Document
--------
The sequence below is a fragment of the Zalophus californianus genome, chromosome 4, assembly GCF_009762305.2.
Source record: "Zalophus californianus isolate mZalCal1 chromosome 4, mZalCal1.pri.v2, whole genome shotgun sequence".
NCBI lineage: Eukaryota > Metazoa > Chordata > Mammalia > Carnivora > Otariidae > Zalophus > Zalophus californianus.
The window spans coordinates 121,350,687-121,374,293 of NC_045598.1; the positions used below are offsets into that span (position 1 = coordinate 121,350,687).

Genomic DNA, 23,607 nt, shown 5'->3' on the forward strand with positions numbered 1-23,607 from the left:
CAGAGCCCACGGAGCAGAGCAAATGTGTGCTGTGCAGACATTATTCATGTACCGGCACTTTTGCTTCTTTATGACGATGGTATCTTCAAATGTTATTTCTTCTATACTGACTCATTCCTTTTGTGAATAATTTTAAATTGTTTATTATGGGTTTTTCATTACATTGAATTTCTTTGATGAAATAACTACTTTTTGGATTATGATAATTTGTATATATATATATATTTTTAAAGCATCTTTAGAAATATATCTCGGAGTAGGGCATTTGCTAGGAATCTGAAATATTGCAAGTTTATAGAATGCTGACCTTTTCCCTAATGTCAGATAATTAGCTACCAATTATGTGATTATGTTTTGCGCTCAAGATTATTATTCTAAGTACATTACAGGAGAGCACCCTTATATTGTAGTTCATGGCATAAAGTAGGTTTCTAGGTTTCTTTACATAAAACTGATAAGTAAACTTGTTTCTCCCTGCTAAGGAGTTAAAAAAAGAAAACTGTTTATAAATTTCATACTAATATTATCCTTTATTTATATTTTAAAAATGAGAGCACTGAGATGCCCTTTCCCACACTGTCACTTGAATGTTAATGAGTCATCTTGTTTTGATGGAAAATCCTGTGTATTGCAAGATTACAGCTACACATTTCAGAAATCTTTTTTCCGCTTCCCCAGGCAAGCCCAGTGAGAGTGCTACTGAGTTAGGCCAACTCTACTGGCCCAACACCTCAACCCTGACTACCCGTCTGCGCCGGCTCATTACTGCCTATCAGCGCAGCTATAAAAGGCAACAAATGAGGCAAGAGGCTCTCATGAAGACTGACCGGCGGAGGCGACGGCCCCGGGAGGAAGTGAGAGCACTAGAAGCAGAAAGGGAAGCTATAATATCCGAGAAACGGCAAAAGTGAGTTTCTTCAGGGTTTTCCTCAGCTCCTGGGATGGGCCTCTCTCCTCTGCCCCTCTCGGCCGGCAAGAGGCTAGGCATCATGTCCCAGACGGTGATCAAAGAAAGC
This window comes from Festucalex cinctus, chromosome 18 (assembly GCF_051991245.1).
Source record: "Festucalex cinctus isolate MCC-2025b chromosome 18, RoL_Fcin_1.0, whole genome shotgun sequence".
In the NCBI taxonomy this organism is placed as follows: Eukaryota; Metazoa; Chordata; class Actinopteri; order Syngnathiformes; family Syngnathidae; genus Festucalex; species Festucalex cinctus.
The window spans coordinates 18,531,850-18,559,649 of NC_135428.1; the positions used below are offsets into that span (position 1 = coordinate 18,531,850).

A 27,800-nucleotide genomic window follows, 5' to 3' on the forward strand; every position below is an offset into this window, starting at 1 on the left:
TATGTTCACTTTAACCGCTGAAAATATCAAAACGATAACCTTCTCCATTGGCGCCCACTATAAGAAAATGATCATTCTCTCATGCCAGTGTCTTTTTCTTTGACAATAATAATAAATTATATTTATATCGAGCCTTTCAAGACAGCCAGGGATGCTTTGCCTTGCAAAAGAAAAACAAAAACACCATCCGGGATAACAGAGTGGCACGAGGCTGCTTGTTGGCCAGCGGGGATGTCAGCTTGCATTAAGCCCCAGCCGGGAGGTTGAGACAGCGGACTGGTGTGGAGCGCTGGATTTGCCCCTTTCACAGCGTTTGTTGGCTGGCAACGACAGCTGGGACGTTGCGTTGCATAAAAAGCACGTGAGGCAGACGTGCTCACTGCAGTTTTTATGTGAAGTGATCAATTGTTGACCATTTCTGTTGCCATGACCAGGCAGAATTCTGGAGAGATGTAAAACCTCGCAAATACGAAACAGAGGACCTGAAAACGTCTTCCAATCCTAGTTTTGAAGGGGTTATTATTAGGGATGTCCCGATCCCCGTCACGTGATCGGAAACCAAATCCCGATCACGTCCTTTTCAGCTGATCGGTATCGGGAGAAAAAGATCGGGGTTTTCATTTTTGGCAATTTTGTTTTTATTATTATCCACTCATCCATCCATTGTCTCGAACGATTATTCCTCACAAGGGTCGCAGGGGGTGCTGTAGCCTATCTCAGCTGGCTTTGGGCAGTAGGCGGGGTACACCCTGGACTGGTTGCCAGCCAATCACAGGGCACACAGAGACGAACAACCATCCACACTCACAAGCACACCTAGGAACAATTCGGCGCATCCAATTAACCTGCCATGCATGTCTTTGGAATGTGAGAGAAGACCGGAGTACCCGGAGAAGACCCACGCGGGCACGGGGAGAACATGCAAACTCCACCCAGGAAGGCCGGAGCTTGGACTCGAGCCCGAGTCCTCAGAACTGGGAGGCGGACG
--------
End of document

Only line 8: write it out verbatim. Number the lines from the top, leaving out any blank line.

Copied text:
Source record: "Festucalex cinctus isolate MCC-2025b chromosome 18, RoL_Fcin_1.0, whole genome shotgun sequence".